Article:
Both Pimlico and Belmont are playing it close to the vest, analyzing their "options."
I hope upon hope that they both, God willing, run their races as close to their normal dates as possible. EFF Churchill Downs! And don't believe the crap: the Preakness is older than the Derby.
Churchill could have, except for their morally depraved corporate ethics, consulted with the other two legs and said, let's push it back, run it in order; see what we can do. "Mind if I smoke?" "Churchill Downs, I don't care if you burn."
Personally, I'm happy they're not running in May. Every year, I feel dirty and swear to myself, I'm never going to bet the Derby or the card and put money into those bastards' coffers. This year, they're doing it for me.
Besides, there's another take.
Trainer Tom Amoss, conditioner of Serengeti Empress, winner of the recent Azeri Stakes at Oaklawn and the 2019 Kentucky Oaks, explained the moving of the Derby from a horse training sense.
"All of these preparation races are designed to be far enough away from the Kentucky Derby to give the horses a rest before they run their next race, which is the first Saturday in May." Amoss said. "With the postponement of the Kentucky Derby 'til September, there's no race, there's a void there. And those horses are looking to be their best (on that day)."
Citing Oaklawn Park's "cleverness" in rescheduling the Arkansas Derby to May 3, Amoss said "without being sacrilegious in horse terms, the Arkansas Derby is going to be the Kentucky Derby for 2020."
Amoss used the excellent example of 2016's Arrogate. He was still a maiden on the eve of that year's Derby and did not appear there. He then won a maiden special weight and two optional claimers before exploding in the Grade I Travers Stakes that August, dominating by 13 lengths with a 122 Beyer Speed Figure. In a time of 1:59.36, he broke the Travers and track records. He then won the Breeders' Cup Classic with a 120 and the Pegasus Stakes in January 2017 (119) before going on to victory in the Dubai World Cup. In three more races, all at Del Mar, a track jockey Mike Smith said he didn't like, he never won again.
The point is that he might not have won his Derby, but he matured and was one of the fastest horses in recent years. Those Beyers are otherworldly today. He would have won a September Derby that year.
Oaklawn President Louis Cella said the purse for the Arkansas Derby will be reduced from $1 million to $750,000. But if things go well at all, I wouldn't be surprised to see him offer something to horse owners to form what would have been the Kentucky field. It's the way he thinks. And don't think he hasn't been talking, when CDI won't, to Preakness and Belmont officials.
Both NBC Sports and FoxSports1 are televising extended Saturday afternoon horse racing. They each have the rights, and it's live sports. TVG also pitches in. Many of the reporters are at home, but Fox's Greg Wolf and Hall of Fame jockey Gary Stevens were in the studio, watching on TV like us.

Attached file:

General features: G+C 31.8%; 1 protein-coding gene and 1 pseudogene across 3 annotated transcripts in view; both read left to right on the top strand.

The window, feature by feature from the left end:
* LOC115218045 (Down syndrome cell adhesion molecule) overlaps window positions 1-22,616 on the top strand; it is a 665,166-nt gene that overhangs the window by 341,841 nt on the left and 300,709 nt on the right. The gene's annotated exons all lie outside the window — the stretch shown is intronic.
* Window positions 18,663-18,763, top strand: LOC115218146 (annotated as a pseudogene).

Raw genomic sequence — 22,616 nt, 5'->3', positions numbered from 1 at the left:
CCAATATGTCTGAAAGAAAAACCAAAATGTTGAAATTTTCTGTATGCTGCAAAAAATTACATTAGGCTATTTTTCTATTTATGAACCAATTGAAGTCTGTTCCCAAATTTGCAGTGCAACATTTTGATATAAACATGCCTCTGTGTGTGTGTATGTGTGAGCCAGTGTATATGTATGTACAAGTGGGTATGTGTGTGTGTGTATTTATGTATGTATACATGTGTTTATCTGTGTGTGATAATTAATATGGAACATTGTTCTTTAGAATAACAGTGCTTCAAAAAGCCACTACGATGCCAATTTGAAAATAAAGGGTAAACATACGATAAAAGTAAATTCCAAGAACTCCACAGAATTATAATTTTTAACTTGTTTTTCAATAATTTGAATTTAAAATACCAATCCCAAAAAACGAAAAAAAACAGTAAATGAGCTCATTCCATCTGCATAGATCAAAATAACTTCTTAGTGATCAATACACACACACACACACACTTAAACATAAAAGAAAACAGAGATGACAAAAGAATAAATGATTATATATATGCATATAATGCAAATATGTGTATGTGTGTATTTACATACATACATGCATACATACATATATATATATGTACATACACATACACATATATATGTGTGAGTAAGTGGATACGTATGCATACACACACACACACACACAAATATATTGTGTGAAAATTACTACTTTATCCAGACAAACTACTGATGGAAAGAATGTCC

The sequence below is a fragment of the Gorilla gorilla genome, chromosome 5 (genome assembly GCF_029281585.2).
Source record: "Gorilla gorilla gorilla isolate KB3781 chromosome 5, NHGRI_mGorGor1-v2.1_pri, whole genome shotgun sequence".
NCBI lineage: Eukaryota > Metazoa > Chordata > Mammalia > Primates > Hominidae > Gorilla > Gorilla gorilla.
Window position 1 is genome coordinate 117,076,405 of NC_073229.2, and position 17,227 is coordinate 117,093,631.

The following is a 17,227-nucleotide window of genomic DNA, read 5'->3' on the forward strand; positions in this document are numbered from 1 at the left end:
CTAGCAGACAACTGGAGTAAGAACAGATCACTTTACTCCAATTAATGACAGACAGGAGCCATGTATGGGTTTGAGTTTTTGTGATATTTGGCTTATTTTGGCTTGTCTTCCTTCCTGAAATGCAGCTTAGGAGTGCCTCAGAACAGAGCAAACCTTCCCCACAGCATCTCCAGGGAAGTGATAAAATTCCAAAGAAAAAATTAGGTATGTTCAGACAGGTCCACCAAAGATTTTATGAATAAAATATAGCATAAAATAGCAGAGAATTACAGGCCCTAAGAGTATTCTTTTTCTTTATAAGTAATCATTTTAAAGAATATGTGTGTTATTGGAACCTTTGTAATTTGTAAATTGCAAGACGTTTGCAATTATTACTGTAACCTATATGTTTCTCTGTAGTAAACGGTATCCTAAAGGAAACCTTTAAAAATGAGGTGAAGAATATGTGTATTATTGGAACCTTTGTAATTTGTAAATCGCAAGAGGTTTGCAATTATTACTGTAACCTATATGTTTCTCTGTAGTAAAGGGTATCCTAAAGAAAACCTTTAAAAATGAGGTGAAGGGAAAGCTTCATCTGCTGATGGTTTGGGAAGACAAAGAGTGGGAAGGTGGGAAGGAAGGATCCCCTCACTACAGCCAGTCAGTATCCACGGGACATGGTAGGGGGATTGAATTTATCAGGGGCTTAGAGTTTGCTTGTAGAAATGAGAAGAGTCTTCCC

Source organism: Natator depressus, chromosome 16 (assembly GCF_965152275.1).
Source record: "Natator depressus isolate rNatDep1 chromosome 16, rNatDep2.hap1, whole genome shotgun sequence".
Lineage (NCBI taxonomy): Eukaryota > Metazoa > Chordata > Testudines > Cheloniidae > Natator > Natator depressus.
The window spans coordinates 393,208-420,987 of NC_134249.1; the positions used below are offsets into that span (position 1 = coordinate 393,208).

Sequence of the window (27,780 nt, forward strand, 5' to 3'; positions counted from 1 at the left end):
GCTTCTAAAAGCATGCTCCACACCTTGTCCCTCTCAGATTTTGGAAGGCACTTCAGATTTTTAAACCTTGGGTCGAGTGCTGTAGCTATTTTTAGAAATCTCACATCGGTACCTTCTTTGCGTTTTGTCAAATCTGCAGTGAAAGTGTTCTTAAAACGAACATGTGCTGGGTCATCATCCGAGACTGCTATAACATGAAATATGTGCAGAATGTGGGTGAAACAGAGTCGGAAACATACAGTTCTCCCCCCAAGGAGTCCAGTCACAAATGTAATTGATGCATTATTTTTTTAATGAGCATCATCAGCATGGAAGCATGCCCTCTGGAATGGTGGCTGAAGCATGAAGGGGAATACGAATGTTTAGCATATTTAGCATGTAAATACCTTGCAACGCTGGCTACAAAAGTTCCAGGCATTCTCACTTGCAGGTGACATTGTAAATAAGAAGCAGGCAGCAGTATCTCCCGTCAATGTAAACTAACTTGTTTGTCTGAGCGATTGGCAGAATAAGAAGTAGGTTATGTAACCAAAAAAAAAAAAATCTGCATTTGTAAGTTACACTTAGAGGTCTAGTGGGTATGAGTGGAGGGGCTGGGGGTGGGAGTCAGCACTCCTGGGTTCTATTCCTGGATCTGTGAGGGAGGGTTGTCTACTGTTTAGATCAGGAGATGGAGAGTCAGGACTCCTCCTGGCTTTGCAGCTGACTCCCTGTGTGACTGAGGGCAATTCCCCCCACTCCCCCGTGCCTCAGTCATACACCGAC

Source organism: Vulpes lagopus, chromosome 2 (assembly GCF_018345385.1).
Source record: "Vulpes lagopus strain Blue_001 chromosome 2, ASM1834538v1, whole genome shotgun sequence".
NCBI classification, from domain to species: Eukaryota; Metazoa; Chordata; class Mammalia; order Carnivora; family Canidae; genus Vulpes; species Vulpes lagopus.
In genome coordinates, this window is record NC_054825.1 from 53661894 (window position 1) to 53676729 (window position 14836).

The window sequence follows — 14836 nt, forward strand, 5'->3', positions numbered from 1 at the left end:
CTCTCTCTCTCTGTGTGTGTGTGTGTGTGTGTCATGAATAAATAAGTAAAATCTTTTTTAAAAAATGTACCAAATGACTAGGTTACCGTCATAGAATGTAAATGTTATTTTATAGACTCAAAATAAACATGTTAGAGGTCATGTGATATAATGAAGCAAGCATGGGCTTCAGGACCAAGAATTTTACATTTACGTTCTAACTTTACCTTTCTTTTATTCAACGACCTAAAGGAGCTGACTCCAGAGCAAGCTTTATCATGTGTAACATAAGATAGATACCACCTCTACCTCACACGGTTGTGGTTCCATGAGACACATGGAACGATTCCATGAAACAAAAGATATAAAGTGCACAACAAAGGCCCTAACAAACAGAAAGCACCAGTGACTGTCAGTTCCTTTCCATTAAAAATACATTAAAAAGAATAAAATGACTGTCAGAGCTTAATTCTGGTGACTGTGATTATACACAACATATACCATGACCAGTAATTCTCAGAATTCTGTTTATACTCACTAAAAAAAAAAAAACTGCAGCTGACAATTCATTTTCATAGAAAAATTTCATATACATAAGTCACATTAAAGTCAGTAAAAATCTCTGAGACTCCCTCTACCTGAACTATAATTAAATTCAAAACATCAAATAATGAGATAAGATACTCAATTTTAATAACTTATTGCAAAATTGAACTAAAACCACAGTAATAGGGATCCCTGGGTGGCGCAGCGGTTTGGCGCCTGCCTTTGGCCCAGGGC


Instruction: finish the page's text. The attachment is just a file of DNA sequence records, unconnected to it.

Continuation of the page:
It's abundantly clear that Stevens and NYRA's house handicapper Andy Serling have a rivalry that might just lead to fisticuffs if they are ever in the same room, or at the same track. Serling was especially pugnacious Saturday, correcting Stevens on the Gulfstream layout and completely trashing horses Stevens was interested in. Serling may have gotten the better of the day. But Stevens is a Hall of Famer and is trying to keep his temper in check. One time recently, he said to Serling, "Let me know when you get into a Hall of Fame."
Two things: I want to see more of that from Stevens; and Serling probably will make some kind of hall. You know, hang around long enough.
One drawback was seeing only the mug of the jockey in the postrace interview while Acacia Courtney was required to keep her off-camera social distance, thereby stifling her on-camera time. These are the sacrifices we must make.
Tiz the Law won the Florida Derby on Saturday in a most professional manner. He's out of Sackatoga Stables, the folks behind our beloved Funny Cide, the gelding who won the first two gems but was beaten at Belmont. It was great to see the red diamonds-on-silver silks of Sackatoga.
Funny Cide, a modest New York-bred, captured the hearts of thousands if not millions, but also mine. Sackatoga had so many owners of the 'Cide, they'd charter yellow school buses to get to the races.
Upfront guy Jack Knowlton was interviewed Saturday. "I'm only three miles from the track, but I can't go to see Tiz the Law run. I think we would have had about 70 people there today," he said.
I hit a 9-1 winner and an 80-1 Placed to make my day and make me profitable. It was probably the last big stakes day for as far ahead as we can see. But they're still racing, in some places. I'm grateful.
Horse racing is what I like.
Tom Chambers is our man on the rail. He welcomes your comments.
Bad pizza, Cheap Trick and Luc Longley. Plus: Remembering Jerry Sloan & Michael McCaskey; Matt Nagy Admits What Media Toadies Won't; The Bundesliga, NASCAR, Golf And The Pseudo-Triple Crown Are (Sorta) Back; and Steve's New iPhone And The Saga Surrounding It.Continue reading "The Beachwood Radio Sports Hour #305: The Last Dance Has Been Danced" »
Posted on May 22, 2020